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Gene Orosz might come across as slightly gruff, but get him talking about the effect that sailing has on physically and cognitively challenged students and emotions well to the surface. “We’ve seen some true miracles,” says Orosz, the former director of the ACCESSAIL Program offered by the Duxbury Bay Maritime School (DBMS) in Duxbury, Massachusetts. Now in its 13th year, ACCESSAIL could be described as “aqua therapy” for people with physical and mental disabilities. Each summer, over 500 students participate in the program—some 400 more than when it was launched in 2004.

“We believe our program is innovative in terms of the approach we take with the students,” explains Orosz. “Most other sailing programs of this type focus on wheelchair-bound individuals who are disabled through accidents or other causes, so they’re in it for the sport aspect. We’re in it for the humanity.”

Watch a video on the Accessail Program.

A lifelong sailor, Orosz knows well the power that sailing has on the mind and spirit. During his tenure at DBMS, he witnessed numerous examples of autistic students coming out of their shells once they felt the motion of the boat or were handed the tiller or mainsheet for the first time. This type of participation is empowering—sometimes life-changing.

Helping put nervous parents and caregivers at ease is a staff of patient, energetic young sailors, many of whom came up through the ranks of the youth sailing programs offered at DBMS. These instructors are responsible for sailing the boats on Duxbury Bay, as well as helping the students in and out of the vessels.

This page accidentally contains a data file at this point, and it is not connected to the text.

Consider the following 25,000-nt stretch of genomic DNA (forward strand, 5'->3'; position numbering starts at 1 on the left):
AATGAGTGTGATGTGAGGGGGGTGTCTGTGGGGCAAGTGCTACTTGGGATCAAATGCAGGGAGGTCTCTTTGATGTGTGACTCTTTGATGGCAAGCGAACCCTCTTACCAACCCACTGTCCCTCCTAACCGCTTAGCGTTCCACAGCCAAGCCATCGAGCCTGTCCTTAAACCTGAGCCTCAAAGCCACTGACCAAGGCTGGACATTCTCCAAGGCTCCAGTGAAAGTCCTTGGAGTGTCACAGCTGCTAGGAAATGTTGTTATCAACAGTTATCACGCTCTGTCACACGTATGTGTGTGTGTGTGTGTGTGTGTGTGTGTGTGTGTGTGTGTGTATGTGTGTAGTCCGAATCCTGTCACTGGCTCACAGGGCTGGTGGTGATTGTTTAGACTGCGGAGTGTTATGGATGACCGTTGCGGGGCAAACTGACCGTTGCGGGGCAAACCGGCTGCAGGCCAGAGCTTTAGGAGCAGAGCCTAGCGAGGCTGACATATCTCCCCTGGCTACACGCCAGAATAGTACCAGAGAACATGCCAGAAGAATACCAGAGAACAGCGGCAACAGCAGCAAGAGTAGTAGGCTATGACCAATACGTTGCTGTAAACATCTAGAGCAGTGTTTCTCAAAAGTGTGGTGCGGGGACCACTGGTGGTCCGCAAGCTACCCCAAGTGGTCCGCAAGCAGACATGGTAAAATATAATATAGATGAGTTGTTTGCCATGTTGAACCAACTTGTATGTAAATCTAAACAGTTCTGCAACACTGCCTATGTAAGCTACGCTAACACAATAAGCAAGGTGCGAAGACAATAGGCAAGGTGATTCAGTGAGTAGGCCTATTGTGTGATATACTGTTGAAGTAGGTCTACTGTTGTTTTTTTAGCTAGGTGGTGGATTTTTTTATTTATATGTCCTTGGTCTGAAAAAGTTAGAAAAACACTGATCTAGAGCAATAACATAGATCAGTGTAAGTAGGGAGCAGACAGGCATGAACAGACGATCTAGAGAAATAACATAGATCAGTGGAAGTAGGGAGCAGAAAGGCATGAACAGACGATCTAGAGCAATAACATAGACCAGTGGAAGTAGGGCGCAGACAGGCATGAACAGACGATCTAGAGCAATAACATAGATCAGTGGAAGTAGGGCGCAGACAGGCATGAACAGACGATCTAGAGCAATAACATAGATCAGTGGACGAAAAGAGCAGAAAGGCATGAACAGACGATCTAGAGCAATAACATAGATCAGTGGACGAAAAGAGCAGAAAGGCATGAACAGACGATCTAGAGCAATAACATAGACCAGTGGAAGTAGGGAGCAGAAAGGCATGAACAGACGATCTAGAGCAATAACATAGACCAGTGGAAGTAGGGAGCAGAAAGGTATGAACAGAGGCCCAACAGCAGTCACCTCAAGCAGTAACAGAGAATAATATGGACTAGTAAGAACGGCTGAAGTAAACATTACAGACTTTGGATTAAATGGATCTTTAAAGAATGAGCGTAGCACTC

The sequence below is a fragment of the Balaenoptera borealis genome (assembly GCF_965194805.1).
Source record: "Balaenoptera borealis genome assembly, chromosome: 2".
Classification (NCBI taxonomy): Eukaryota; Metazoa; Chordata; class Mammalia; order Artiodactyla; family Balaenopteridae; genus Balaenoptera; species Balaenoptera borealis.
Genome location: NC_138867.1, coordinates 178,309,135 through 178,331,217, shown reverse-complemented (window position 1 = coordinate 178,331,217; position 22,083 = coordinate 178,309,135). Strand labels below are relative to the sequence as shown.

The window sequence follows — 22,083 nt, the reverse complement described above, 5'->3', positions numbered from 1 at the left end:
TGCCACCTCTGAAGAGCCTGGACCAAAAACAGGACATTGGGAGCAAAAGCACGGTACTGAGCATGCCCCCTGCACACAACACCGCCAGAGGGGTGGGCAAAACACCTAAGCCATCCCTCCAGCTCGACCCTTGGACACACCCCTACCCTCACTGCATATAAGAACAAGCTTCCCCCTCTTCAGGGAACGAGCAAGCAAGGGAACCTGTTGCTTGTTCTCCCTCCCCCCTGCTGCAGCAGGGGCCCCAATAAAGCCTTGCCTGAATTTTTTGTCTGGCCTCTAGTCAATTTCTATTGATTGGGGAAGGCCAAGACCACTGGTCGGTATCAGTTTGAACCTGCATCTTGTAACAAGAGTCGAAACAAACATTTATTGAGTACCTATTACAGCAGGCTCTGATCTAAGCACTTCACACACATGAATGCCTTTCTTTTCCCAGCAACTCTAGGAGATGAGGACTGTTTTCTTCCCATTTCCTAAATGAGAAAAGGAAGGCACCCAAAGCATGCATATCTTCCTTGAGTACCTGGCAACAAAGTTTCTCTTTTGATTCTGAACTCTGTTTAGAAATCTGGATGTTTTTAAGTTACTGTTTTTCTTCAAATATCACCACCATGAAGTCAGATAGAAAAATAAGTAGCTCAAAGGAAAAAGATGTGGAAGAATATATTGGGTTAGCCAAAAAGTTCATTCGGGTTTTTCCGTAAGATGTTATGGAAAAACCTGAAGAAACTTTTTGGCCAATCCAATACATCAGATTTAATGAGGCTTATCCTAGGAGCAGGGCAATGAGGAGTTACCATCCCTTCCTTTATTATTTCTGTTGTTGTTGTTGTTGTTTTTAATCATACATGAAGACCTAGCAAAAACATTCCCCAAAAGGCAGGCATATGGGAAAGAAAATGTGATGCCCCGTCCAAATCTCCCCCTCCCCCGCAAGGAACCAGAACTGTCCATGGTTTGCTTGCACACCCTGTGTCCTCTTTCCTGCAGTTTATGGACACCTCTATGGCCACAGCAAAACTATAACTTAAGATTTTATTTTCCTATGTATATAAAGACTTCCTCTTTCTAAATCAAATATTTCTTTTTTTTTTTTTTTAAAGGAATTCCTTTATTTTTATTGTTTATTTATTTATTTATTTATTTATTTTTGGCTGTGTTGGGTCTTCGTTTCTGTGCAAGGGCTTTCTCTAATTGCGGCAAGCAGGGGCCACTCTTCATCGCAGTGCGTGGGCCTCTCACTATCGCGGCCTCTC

While advanced students can sail in Marshall Catboats or Flying Scots, ACCESSAIL relies mainly on a pair of rugged 21’ fiberglass O’Days that were donated to DBMS. The boats have been modified by cutting away the aft cabintop and adding special trunk-support seats equipped with 5-point safety harnesses. Orosz explains that the seats are

actually designed for NASCAR racing. “They were made by a company in Texas, and when I told the salesman down there that I wanted the seats for a sailing program, he said, ‘What the heck kind of sailing y’all got up there?’”

Getting wheelchair-bound students in and out of the boats can be a challenge, but the docks at DBMS are equipped with ramps and a hydraulic lift installed for transferring heavier individuals between the dock and vessel.

Once on the bay, the water and wind take over, eliciting a variety of emotions and reactions from the students. Some find it exhilarating, others calming. For many, it’s their first time on the water, and the experience can be transformative.

Indeed, Orosz feels so strongly about the benefits of the program that has asked several doctors if they would consider recommending ACCESSAIL as a form of therapy, especially for their cognitively impaired patients. “I really think they should consider writing prescriptions for ACCESSAIL lessons,” he smiles.

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